How much sleep do I need?

A dodgy sleep cycle can seriously affect the way you live your life, but how much sleep do you need and how can you get better sleep? Let The Mix show you how to shape up your shut-eye.

A young person is standing outside wearing an ornage coat. They are wondering, 'how much sleep do I need?'

Why do we sleep?

To make sure our bodies don’t burn out through constant wear and tear, it’s important we rest on a regular basis. As a result, our bodies are fitted with biological clocks that work best when you stick to a regular sleep pattern:

  • The biological clock runs in sleep/wake cycles and works by tweaking certain hormone levels in our bodies.
  • During a decent night’s rest, our bodies go through five stages of sleep. The first two stages are normally referred to as light sleep, then the next two are slow wave or deep sleep, during which time we become much harder to wake up. The last stage is REM sleep, and this is where we do most of our dreaming. 
  • When our mental and physical function start to slip each day, the biological clock starts to wind down adrenaline levels, a naturally occurring stimulant. Ultimately, this persuades us that it’s time to head for bed. One cause of sleep problems is when this process is interrupted by drugs such as caffeine. Sleep disorders can also interfere with this process.
  • Once we’re asleep, the body can then carry out essential repair work. If you have a chronic lack of sleep it can have knock-on effects for all kinds of things such as memory, hormone production and reaction time. 
  • Growth hormones become more active during our horizontal hours, while the brain and eyes get the protein they need to function properly.
  • As we come out of the sleep cycle, adrenaline kicks in again, speeding up body function and ultimately waking us.

To learn more about what happens while we’re asleep, see our article on dreams and nightmares.

How much sleep should I get?

The amount of sleep you need mainly depends on how old you are. Teenagers need between 8 and 10 hours of sleep a night, and adults are recommended to get between 7 to 9 hours in most cases, but some people might be able to get by with as little as 6 or as much as 10. It’s different for everyone, but sleeping in too long can make you feel drowsy as well, so bear that in mind.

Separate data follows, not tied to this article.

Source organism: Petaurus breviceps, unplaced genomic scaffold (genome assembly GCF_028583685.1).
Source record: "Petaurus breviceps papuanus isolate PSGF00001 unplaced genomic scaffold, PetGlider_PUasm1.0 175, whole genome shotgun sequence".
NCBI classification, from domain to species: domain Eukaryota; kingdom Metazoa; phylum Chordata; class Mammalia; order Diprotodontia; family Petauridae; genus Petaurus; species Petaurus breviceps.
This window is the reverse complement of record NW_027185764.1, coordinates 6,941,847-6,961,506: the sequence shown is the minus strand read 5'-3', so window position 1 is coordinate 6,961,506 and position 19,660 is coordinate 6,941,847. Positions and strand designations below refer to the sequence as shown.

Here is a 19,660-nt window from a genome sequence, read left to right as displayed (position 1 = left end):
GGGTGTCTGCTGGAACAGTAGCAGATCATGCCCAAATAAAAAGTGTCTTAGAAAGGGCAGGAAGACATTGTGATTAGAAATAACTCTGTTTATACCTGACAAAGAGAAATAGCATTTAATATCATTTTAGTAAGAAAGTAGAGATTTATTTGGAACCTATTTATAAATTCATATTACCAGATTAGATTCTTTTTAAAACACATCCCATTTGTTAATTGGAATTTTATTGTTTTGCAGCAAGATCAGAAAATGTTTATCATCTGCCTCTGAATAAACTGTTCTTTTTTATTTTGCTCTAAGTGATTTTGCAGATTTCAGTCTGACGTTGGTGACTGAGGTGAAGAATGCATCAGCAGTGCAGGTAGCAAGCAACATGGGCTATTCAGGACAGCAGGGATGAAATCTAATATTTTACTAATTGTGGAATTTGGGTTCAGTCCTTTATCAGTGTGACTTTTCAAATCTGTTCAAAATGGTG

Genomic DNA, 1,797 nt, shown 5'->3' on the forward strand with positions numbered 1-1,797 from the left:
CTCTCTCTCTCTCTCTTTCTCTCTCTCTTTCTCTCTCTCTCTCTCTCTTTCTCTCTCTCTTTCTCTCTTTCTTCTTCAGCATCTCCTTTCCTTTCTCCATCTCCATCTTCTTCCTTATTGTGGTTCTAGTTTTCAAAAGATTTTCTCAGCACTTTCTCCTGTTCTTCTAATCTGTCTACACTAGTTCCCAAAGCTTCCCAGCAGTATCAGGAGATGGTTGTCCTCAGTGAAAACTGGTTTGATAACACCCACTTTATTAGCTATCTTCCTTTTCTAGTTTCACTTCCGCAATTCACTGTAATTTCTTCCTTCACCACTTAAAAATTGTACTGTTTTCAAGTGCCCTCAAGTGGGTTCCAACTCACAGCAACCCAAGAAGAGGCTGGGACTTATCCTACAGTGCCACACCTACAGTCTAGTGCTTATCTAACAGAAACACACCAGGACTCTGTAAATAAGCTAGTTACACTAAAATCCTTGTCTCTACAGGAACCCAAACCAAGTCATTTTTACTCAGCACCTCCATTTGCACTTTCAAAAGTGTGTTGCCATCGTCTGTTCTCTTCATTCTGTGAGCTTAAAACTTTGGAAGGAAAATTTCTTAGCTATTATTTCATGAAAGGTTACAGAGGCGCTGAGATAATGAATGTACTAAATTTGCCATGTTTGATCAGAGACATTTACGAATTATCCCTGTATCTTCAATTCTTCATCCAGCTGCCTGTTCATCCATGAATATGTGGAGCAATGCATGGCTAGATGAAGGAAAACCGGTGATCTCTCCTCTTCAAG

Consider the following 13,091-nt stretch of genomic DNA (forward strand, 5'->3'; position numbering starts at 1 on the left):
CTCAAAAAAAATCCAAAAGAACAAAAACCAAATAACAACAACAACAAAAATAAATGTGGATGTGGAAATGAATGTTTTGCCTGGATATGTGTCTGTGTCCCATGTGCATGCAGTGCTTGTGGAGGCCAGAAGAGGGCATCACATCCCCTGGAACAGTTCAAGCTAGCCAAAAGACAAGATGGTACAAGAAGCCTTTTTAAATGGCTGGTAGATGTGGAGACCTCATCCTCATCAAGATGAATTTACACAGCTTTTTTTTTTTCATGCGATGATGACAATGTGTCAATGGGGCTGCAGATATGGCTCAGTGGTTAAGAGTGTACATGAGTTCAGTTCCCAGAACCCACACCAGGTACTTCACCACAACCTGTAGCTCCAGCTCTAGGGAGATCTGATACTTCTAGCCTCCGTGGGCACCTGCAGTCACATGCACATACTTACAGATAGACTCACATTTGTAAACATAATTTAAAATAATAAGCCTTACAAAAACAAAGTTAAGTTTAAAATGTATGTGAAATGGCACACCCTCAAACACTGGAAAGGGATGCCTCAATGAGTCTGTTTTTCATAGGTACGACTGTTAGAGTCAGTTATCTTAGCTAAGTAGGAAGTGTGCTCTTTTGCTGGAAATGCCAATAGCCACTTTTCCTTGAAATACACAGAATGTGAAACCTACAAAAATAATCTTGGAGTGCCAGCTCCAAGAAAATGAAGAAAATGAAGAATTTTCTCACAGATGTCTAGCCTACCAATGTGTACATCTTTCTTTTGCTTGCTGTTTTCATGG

How to get better sleep

Check out the following steps to get yourself the sleep you need:

  • Go to bed at the same time: Establish a sleep schedule. Hit the sack when you feel tired at the end of each day, so your body clock doesn’t have to work hard at getting you to stop.
  • Get up when you wake up: If you stir before your alarm then get out of bed. Obeying your body clock might be a chore but you’ll feel more alert through the day.
  • Get into shape: Regular work-outs reduce sleep-stopping adrenaline. It also drinks up excess energy that could leave you with your sheets in a tangle. Check out our article on how to get fit here.
  • Eat sensibly: Avoid eating last thing at night or going to bed hungry. If you’re stuffed or starving, your stomach won’t let you rest.
  • Check out your bedding: For a good night’s sleep, osteopaths recommend a firm, level and supported mattress. Otherwise, a sheet of plywood underneath should provide the support you need. As sleep is best with room temperature between 15-21 degrees celsius, make sure your duvet isn’t too heavy. Also wear loose-fitting cotton night garments to allow your skin to breathe.
  • Relax before bedtime: Herbal remedies can help reduce stress and get you into the right mind frame: basil, camomile, lettuce and marjoram all have a calming effect.

Signs you’re not getting enough sleep

Here are the signs that you’re not getting enough sleep:

  • Fatigue: If you’re out of rhythm with your sleep cycle, or suffering from sleep deprivation, then at some point in your waking hours your body will start begging you to lie down.
  • You forget things, and make bad decisions: Fatigue affects your mental capacity. If you’re up and about during a sleep cycle then your ability to remember things starts to slip, and patience can wear thin.
  • Your physical reactions slow down: When you’re tired, your body slows down in order to conserve energy. As a result, mundane tasks can become harder to carry out, while your reaction times take a nosedive.
  • Your appearance starts to suffer: Your skin won’t get revitalised, your eyes lose their sparkle and your immune system weakens.

Check out the rest of our articles on sleeping here. If you’re finding it difficult to fall asleep or you’re waking up too early and not being able to switch off again, Sleepstation is a great resource for improving sleep quality, and you might even be able to get it free on the NHS depending on where you live.

Next Steps

Tags:

sleep

By Holly Turner

Updated on 11-Oct-2022